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Mt. Spokane gymnast Gina Twenge performs a switch leap during practice on Wednesday, Jan. 8, 2020, in Spokane. (Tyler Tjomsland / The Spokesman-Review)

Prep gymnastics: Mt. Spokane’s Gina Twenge shifts priorities from club to high school team

Most high school athletes are the same: As they juggle schoolwork, practices, games and other extracurricular activities, the focus is on them to balance their lives.

But top-tier athletes are placed on a different podium.

They usually have the same schedules, but they also have to shoulder the extra expectations and burdens of success and failure – mainly because their chances of going to their preferred college might depend on it.

Junior Gina Twenge, a gymnast at Mt. Spokane, is one of the best in the region.

Her current head coach at Mt. Spokane, Dana Trantum, first saw Twenge on the mats as a toddler and knew she was special.

“You can spot a gymnast. She just showed a natural body awareness, strength and flexibility,” Trantum said. “She was probably 5, just jumping from one bar to the other. She just did it with natural technique and grace that you just can’t teach.”

Twenge began gymnastics when she was 2 and has been tumbling, vaulting and balancing since.

Twenge took fourth place in all-around at Western Nationals in Boise three years ago when she was an eighth-grader at Mountainside Middle School.

She was a club-first gymnast her whole life, but her mindset started to change when she got to Mt. Spokane a year later.

“I figured high school gymnastics would be more relaxing and laid back and just not as stressful,” Twenge said. “So, I just made the decision to go to high school gymnastics and I’m really glad that I did. It has been a great experience.”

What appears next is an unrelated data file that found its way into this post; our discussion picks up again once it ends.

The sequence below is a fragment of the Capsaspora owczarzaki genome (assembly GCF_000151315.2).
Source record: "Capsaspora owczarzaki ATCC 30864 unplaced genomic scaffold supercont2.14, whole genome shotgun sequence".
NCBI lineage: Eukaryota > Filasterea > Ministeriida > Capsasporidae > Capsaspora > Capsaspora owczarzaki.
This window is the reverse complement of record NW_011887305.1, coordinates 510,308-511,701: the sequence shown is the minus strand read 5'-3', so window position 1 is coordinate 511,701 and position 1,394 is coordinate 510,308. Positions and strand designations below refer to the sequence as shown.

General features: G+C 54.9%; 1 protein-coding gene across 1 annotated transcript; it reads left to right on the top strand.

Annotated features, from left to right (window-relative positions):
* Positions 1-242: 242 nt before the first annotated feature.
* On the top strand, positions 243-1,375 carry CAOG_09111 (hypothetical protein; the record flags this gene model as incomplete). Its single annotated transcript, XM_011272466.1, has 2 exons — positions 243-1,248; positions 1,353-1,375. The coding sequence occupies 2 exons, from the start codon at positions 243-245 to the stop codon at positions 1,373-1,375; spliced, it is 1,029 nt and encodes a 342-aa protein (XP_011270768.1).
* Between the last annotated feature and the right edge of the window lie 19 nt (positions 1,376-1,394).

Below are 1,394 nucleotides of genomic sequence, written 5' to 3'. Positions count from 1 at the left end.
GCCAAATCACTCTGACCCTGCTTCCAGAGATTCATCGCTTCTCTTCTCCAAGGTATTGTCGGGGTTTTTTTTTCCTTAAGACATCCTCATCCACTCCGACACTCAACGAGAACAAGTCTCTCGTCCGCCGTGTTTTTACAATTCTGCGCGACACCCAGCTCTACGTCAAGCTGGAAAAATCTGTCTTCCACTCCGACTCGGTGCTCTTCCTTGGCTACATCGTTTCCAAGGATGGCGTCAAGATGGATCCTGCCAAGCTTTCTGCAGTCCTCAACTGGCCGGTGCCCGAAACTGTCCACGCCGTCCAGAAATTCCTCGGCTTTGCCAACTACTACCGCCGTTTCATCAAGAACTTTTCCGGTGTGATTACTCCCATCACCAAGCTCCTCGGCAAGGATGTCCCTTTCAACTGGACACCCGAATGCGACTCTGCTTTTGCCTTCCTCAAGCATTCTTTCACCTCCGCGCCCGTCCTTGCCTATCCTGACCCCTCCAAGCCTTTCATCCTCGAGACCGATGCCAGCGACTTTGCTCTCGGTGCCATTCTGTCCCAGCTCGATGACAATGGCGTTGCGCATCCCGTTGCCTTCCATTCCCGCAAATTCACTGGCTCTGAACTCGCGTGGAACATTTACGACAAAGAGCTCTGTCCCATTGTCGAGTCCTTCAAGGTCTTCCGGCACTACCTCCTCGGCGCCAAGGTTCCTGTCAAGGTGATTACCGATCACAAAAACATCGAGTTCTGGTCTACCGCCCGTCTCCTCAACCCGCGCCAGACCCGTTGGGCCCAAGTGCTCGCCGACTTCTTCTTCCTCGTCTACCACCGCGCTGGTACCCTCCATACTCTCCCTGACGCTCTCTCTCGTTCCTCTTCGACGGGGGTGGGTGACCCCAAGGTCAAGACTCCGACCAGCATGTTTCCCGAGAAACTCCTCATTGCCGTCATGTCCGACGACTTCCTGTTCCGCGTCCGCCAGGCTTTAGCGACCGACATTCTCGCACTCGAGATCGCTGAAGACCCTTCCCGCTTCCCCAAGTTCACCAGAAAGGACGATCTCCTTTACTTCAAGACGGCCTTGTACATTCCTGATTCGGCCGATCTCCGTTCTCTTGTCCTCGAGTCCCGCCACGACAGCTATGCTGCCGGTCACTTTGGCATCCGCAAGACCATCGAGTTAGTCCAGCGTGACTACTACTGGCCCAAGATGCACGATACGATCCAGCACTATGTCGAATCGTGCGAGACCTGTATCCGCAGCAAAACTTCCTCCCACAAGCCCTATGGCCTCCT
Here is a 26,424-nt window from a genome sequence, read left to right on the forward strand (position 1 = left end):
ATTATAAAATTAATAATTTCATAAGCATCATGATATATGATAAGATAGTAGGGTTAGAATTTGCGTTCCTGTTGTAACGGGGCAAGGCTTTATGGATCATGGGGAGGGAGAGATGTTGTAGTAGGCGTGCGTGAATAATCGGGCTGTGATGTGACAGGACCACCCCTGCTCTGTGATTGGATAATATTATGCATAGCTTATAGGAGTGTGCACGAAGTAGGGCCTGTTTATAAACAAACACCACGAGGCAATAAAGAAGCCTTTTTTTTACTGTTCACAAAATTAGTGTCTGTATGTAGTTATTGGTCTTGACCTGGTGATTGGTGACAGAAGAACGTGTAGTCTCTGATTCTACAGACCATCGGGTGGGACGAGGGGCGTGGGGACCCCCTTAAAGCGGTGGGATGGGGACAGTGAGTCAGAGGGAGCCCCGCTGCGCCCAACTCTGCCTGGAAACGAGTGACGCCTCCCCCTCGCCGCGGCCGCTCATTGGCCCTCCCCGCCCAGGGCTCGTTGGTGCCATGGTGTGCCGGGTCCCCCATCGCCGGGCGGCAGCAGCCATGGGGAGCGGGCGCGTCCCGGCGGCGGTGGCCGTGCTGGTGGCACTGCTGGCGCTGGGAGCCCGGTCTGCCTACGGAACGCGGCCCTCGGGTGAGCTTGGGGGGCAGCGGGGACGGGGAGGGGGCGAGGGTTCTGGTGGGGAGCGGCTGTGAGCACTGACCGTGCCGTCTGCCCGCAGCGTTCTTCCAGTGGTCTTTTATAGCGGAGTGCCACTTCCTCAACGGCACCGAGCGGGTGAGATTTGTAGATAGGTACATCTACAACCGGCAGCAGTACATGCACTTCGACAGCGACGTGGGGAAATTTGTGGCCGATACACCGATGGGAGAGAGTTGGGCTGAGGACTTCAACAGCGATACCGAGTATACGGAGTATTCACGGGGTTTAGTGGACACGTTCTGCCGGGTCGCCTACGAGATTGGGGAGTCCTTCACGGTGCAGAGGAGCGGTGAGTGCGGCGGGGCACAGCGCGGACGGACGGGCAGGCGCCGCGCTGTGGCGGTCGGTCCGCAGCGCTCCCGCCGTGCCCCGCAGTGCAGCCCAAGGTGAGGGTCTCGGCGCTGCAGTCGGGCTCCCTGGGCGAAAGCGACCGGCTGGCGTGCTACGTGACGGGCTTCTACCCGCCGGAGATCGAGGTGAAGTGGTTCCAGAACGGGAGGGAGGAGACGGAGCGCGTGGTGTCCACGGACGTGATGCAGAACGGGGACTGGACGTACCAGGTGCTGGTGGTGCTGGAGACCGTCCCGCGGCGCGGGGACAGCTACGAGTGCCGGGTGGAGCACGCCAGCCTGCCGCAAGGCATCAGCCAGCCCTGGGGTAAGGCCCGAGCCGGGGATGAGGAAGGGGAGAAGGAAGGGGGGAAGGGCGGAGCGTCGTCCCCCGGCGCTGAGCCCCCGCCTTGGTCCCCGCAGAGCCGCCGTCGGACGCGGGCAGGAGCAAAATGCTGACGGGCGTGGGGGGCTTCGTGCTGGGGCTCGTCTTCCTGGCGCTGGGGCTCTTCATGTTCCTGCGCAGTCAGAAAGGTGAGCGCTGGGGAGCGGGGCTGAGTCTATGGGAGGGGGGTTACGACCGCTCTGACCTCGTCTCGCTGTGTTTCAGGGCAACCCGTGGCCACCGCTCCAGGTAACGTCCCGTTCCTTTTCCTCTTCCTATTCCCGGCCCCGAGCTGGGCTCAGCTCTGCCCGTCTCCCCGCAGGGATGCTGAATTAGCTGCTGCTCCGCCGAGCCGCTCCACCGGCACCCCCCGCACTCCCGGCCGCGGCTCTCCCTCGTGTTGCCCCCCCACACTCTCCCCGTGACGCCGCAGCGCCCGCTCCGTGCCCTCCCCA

After almost 13 years, Twenge’s priorities shifted and she bowed out of club.

She didn’t want her life to be centered around gymnastics – she wanted to experience high school and put herself in a better position to succeed long term, physically and mentally.

“Honestly, the most impressive part about Gina and her gymnastics is her ability to stand up for what she wants out of the sport,” Trantum said. “She could have easily been persuaded by coaches or parents or just the pressures of staying in the sport. But it’s a hard, hard sport to do year-round like that constantly.”

As a member of the Wildcats, she has continued to grow inside and outside the gym.

In 2019, as a sophomore, Twenge took second place in all-around in the State 3A/2A/1A meet.

After years of concentrating on individual goals, Twenge has been thrust into a leadership role for the Wildcats.

“To watch her become a leader not just for herself but for the others has been amazing,” Trantum said. “And to watch her transform into a true teammate and doing things for the team, and supporting her teammates and even coaching her teammates on the sidelines.”

Twenge has leaned on her experience to help the greener gymnasts.

“I would say I try to take what I’ve learned from gymnastics and reach out to help them with whatever problems they are going through with gymnastics, because it’s very mentally draining and difficult,” Twenge said.

Twenge has reflected on her decision to step away from the rigors of club, and she thinks it was the best decision she could have made.

“Yeah, 100 percent. Mentally, club was just very straining,” Twenge said. “It definitely more mentally than physically challenging, honestly.”

She had supportive parents and coaches behind her all the way, knowing that after 12 years of gymnastics, the decision had to be a difficult one.

It has allowed her to try other sports like track and field, spend more times with friends and family and focus on having fun with her high school teammates.

The shifts aren’t surprising. Gymnastics for most high school girls is about fun and scratching the competitive itch.

The chances of earning a college scholarship through high school gymnastics are slim, Trantum said.

According to USA Gymnastics, the NCAA – across all three divisions – only had approximately 256 scholarships to give out per year for collegiate gymnastics.

Add in the physical wear of being in the gym consistently and the decision to have fun at the high school level becomes more appealing.

“I think it’s just wear and tear on a girl,” Trantum said. “You know, the girls come in with sore backs and ankles that puts a toll on the body.

“I don’t have a single girl that doesn’t pay a price as far as aches and pains. But at the same time, they’re gymnasts and they just get through it.”